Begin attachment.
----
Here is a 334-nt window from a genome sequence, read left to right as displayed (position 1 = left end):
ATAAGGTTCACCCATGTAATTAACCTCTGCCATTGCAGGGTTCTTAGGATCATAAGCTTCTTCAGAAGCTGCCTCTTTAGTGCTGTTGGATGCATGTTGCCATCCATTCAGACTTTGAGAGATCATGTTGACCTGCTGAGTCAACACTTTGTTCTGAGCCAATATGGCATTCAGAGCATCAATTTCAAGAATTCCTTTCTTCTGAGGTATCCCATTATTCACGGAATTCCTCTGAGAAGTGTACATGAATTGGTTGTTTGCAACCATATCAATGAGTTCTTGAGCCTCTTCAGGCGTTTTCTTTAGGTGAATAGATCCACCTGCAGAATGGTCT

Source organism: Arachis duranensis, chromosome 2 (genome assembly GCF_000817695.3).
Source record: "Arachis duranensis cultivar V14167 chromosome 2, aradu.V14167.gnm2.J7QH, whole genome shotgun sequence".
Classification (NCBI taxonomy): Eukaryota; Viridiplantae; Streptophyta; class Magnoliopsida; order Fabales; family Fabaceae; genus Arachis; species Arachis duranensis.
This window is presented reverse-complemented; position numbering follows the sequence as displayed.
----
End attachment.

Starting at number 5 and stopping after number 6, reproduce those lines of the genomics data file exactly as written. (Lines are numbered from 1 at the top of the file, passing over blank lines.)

Classification (NCBI taxonomy): Eukaryota; Viridiplantae; Streptophyta; class Magnoliopsida; order Fabales; family Fabaceae; genus Arachis; species Arachis duranensis.
This window is presented reverse-complemented; position numbering follows the sequence as displayed.